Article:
Going to war for political leverage without seeking decisive change seems deeply wrong and stupid to most Americans. Our last attempts at non-decisive punitive war came in the 90's when President Clinton ordered missile strikes on Osama bin Laden or sent bombing raids against Saddam Hussein, and those didn't impress anyone. Democracies, especially ours, seem to prefer wars to be decisive or not at all. But non-decisive political wars have often been used by autocratic governments to distract their citizens from domestic troubles. The Argentinian junta hoped to shore themselves up with their population when they temporarily seized the Falkland Islands from Britain in 1982. The Egyptian government pulled off a more successful political war with their surprise crossing of the Suez Canal to seize a piece of Sinai from the Israelis in 1973: as Egyptian President Anwar Sadat told his generals, it didn't matter if they could only seize and hold 100 square meters -- that would be enough to prove to everyone that Egypt was a power Israel had to respect. And back in 1914, one of the factors that drove the German and Russian Empires into war was their belief that leftist politicians would feel a patriotic duty to stop agitating for socialism and support the government and the troops. (The leftists did quiet down -- for a while.) Sadly, China today fits this "limited war for political purposes" template of an autocratic government troubled by increasingly frequent citizen protests. So both China's own history, and that of similar governments, suggest that China's warmaking decision will follow domestic politics more than the odds of traditional military success.

But Americans and Europeans still think that war always means decisive war, which means that a country like China should be willing to do almost anything to avoid war with a big country like America or Japan. We think of gains through war as, in the words of Norman Angell, The Great Illusion. Angell predicted that industrialized countries would not go to war; four years later, World War I began. It does seem that democracies rarely go to war with one another, but China is not a democracy. China's leaders don't have to worry about votes from war widows. And realistically, looking at their history, wars -- even losing wars -- have been a pretty acceptable gamble. So why should China's leaders take our attitudes about war when theirs have worked for decades and centuries? China thinks of war as usually limited and political; what Chinese leaders are watching is not the military balance outside China, but the domestic politics inside China.

This doesn't mean China's leaders think war is safe; it means they're watching a different set of risks from the rest of us -- the domestic political risks. The economic cost to China of a protracted war (or an economic blockade after a war) would be huge, and China's leaders firmly believe that a major recession could cost them their government. So war is not likely unless political tensions in China get extreme. But if China's domestic politics get rough, China may follow the path of Egypt in 1973, Argentina in 1982, and China's own leaders for a long time past, and launch a war that China's leaders may not intend -- and may not need -- to win.

[E1] Traffic Jam and Mudville Gazette linkagenesis.

Posted by danielstarr at April 18, 2005 12:48 AM

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I'm very excited to have found your site! (I followed the Mudville link.) Good post--I like the historical overview. A question, though, if you have time to respond; you say that a military buildup might not prevent war with China because the Chinese have historically feared domestic threats more than foreign threats, and risked military defeat to secure political victories. War with China would be a nightmare for the US, but wouldn't not being prepared for such a war be worse? I understand US military power might not deter the Chinese, but is that a reason not to build up forces?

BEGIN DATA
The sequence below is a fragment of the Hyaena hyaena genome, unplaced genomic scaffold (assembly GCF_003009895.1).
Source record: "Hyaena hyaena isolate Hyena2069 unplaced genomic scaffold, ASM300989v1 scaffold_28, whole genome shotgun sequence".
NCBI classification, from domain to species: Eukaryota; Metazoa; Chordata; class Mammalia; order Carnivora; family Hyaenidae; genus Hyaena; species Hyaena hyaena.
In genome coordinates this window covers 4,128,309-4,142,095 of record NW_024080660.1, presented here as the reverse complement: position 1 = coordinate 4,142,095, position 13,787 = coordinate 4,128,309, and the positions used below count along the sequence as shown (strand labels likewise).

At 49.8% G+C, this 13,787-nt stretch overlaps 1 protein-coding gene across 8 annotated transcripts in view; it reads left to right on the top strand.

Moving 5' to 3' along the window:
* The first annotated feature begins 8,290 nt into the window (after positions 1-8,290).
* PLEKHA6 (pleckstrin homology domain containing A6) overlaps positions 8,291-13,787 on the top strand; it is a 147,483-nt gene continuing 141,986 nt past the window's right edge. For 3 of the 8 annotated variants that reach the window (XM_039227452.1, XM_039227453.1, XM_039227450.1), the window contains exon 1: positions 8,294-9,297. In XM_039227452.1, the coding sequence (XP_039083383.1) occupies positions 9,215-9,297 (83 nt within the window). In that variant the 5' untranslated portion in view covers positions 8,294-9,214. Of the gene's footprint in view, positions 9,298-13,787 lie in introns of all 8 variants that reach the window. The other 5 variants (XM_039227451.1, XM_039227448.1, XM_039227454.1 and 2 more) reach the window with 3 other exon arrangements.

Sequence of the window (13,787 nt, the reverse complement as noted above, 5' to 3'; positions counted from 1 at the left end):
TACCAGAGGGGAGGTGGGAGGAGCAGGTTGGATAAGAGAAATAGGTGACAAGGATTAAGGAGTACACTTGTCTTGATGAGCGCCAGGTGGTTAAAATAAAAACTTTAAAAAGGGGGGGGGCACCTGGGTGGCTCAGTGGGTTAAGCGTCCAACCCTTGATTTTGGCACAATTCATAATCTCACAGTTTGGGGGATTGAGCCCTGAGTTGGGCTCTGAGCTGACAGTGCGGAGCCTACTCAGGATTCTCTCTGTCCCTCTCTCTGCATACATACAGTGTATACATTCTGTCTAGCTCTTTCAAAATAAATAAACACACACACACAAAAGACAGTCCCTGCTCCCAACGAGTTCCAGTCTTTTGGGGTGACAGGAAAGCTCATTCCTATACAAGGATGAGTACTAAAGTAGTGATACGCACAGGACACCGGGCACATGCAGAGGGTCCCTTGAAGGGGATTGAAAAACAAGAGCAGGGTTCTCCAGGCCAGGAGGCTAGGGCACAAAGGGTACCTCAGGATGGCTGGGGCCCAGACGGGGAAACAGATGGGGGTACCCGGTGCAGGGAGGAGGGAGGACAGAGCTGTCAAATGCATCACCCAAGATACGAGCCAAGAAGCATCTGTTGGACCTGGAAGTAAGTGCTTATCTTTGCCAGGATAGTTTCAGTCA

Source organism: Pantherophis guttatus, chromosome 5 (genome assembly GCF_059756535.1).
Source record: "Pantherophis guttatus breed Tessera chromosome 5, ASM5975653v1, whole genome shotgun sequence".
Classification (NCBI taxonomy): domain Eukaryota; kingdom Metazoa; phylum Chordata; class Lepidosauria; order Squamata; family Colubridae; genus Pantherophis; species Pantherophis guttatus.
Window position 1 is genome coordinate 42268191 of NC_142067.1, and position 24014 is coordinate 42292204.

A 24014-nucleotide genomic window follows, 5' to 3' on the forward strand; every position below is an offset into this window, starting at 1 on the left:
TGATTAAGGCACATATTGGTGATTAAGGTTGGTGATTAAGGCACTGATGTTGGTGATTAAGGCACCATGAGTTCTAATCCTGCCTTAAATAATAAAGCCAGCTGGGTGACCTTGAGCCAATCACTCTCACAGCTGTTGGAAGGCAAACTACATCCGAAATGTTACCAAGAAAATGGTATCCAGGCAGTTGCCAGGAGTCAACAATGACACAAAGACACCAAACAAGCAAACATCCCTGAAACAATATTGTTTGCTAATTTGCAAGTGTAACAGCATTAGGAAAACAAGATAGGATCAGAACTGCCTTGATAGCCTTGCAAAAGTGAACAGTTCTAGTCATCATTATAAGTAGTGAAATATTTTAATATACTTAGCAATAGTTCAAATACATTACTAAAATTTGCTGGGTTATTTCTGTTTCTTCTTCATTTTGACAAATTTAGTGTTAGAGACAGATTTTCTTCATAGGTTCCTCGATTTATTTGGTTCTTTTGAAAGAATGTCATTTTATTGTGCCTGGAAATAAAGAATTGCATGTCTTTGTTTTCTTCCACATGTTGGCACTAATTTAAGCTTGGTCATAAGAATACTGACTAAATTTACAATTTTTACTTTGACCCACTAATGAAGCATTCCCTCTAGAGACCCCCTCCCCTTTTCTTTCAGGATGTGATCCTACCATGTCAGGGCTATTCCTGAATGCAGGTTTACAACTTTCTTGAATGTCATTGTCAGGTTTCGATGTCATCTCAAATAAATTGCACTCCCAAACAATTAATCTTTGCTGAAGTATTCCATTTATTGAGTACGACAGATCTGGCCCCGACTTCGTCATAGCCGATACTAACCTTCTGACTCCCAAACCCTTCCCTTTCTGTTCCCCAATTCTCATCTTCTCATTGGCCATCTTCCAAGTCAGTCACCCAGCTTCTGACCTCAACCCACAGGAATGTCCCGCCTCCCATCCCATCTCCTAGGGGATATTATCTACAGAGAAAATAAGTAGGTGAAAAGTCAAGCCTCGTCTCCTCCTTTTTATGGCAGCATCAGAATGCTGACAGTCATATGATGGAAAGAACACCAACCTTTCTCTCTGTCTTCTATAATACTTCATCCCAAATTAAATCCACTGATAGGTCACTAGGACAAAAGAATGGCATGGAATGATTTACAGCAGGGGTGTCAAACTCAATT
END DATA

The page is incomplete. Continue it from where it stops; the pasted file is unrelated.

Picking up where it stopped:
Posted by: jean anne at April 19, 2005 06:02 PM

If you're in charge of the American military, the answer is yes, you want to put more forces in the way of Chinese aggression. But if you're in charge of America's overall policy, the answer is you get more leverage by pushing on China's domestic political incentives than just by trying to alter the military balance.

If you want someone to change their ways, dangle the carrot that they care about most. China's leaders care more about impressing their citizens than about how many soldiers they win or lose. We want to make China's leaders think that peaceful behavior will give them lots of opportunities to impress their citizens, while militaristic behavior will lead to their citizens seeing them as troublemakers rather than heroes. A military buildup may well be part of that, but only one part.

In particular, a military buildup versus China has three unusual drawbacks. Number one, the more we brag about any military buildup, the more our own "hostile" posture becomes an excuse the Chinese government can use to make war popular. Number two, China's leaders think they may be able to convince us that fighting them would be too expensive for us, in which case the real deterrent from us is not how big our forces are but how visibly committed to using those forces we seem to be. Number three, if China does turn to aggression, America's best plan is not a head-on confrontation but a blockade, which is less bloody, more politically persuasive and (if necessary) a better way to choke off China's long-term strength than a direct attack on its military -- and a blockade requires different forces from a direct rescue-Taiwan task force. So for all those reasons, it's easy to end up wasting a lot of money on military assets that could have been spent more effectively on political leverage. Ideally you'd do both, but "ideal" and "government" are two words that rarely make it peacefully into the same sentence.

Posted by: Daniel Starr at April 20, 2005 06:06 AM

Thank you! A great explanation--thank you for taking the time to answer.

Posted by: jean anne at April 25, 2005 08:15 AM